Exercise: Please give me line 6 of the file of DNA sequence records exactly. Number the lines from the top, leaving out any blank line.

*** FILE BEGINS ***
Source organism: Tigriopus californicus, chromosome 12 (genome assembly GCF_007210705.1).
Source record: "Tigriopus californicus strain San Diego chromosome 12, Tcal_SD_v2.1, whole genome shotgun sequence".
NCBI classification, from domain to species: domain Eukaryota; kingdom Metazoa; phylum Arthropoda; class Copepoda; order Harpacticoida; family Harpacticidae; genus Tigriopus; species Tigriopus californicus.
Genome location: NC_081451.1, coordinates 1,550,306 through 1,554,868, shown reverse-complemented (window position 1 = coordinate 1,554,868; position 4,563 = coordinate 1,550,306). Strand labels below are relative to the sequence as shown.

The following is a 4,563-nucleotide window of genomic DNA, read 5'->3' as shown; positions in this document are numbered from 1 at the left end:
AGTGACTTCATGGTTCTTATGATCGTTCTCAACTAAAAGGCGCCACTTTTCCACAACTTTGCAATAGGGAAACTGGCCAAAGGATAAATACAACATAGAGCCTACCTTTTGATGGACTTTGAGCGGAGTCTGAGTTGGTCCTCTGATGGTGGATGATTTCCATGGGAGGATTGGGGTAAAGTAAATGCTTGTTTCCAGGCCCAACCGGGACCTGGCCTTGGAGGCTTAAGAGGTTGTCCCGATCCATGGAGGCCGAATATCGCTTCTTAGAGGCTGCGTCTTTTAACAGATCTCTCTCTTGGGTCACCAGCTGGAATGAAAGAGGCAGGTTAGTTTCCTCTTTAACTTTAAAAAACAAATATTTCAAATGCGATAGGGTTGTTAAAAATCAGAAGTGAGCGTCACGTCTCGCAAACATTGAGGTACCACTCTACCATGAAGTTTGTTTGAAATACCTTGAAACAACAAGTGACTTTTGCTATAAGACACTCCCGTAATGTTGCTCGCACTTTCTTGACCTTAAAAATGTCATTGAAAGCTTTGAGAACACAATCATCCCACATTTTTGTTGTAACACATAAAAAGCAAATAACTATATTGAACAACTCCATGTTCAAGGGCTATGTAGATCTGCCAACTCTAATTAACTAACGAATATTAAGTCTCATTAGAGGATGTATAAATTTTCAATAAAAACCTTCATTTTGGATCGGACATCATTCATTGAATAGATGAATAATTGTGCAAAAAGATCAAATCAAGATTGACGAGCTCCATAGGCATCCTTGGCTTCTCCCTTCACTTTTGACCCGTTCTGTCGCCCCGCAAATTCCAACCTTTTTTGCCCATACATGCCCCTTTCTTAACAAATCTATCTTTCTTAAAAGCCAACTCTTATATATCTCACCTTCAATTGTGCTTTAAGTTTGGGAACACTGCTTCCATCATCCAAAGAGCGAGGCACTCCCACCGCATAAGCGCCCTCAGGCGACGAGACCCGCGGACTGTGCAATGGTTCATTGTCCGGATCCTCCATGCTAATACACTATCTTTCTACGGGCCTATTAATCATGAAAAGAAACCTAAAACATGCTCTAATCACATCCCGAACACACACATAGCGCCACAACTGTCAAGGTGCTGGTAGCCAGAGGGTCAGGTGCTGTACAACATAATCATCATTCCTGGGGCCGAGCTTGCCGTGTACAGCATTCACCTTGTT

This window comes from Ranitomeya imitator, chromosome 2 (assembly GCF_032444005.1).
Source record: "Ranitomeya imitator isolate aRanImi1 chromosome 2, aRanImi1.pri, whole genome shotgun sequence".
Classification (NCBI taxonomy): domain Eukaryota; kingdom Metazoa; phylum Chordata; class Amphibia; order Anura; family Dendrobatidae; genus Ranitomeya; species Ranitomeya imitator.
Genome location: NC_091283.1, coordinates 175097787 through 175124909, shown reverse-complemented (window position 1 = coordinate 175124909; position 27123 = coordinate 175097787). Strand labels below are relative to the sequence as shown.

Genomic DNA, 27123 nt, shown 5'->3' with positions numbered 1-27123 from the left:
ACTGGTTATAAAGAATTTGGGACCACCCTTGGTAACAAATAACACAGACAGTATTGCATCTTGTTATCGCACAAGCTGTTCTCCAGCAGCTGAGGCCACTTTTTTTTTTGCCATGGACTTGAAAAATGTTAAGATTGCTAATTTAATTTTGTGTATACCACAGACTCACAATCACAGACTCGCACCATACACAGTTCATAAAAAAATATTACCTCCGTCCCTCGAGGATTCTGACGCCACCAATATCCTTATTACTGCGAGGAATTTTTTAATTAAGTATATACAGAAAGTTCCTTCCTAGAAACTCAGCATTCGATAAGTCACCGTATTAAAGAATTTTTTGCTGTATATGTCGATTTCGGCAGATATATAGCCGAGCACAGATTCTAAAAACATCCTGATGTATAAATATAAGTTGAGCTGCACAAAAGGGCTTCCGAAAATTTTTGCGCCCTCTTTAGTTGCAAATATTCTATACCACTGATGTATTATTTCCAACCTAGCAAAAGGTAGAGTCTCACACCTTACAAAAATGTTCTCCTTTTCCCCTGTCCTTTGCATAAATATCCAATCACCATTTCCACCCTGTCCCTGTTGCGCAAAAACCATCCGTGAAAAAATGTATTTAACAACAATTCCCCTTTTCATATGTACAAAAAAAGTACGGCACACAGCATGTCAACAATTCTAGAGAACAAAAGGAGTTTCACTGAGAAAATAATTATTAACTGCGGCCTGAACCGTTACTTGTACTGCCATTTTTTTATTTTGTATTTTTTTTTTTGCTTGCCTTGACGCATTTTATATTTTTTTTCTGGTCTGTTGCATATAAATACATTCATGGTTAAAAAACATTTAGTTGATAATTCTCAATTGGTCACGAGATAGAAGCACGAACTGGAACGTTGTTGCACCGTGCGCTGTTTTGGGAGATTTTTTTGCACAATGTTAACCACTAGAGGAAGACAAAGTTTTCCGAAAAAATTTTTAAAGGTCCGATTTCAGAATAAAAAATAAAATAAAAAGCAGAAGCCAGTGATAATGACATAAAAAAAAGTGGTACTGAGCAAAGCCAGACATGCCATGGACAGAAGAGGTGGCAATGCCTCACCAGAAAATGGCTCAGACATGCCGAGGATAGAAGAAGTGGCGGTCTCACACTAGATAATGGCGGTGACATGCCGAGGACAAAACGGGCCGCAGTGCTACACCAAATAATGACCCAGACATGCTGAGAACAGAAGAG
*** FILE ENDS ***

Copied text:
AGTGACTTCATGGTTCTTATGATCGTTCTCAACTAAAAGGCGCCACTTTTCCACAACTTTGCAATAGGGAAACTGGCCAAAGGATAAATACAACATAGAGCCTACCTTTTGATGGACTTTGAGCGGAGTCTGAGTTGGTCCTCTGATGGTGGATGATTTCCATGGGAGGATTGGGGTAAAGTAAATGCTTGTTTCCAGGCCCAACCGGGACCTGGCCTTGGAGGCTTAAGAGGTTGTCCCGATCCATGGAGGCCGAATATCGCTTCTTAGAGGCTGCGTCTTTTAACAGATCTCTCTCTTGGGTCACCAGCTGGAATGAAAGAGGCAGGTTAGTTTCCTCTTTAACTTTAAAAAACAAATATTTCAAATGCGATAGGGTTGTTAAAAATCAGAAGTGAGCGTCACGTCTCGCAAACATTGAGGTACCACTCTACCATGAAGTTTGTTTGAAATACCTTGAAACAACAAGTGACTTTTGCTATAAGACACTCCCGTAATGTTGCTCGCACTTTCTTGACCTTAAAAATGTCATTGAAAGCTTTGAGAACACAATCATCCCACATTTTTGTTGTAACACATAAAAAGCAAATAACTATATTGAACAACTCCATGTTCAAGGGCTATGTAGATCTGCCAACTCTAATTAACTAACGAATATTAAGTCTCATTAGAGGATGTATAAATTTTCAATAAAAACCTTCATTTTGGATCGGACATCATTCATTGAATAGATGAATAATTGTGCAAAAAGATCAAATCAAGATTGACGAGCTCCATAGGCATCCTTGGCTTCTCCCTTCACTTTTGACCCGTTCTGTCGCCCCGCAAATTCCAACCTTTTTTGCCCATACATGCCCCTTTCTTAACAAATCTATCTTTCTTAAAAGCCAACTCTTATATATCTCACCTTCAATTGTGCTTTAAGTTTGGGAACACTGCTTCCATCATCCAAAGAGCGAGGCACTCCCACCGCATAAGCGCCCTCAGGCGACGAGACCCGCGGACTGTGCAATGGTTCATTGTCCGGATCCTCCATGCTAATACACTATCTTTCTACGGGCCTATTAATCATGAAAAGAAACCTAAAACATGCTCTAATCACATCCCGAACACACACATAGCGCCACAACTGTCAAGGTGCTGGTAGCCAGAGGGTCAGGTGCTGTACAACATAATCATCATTCCTGGGGCCGAGCTTGCCGTGTACAGCATTCACCTTGTT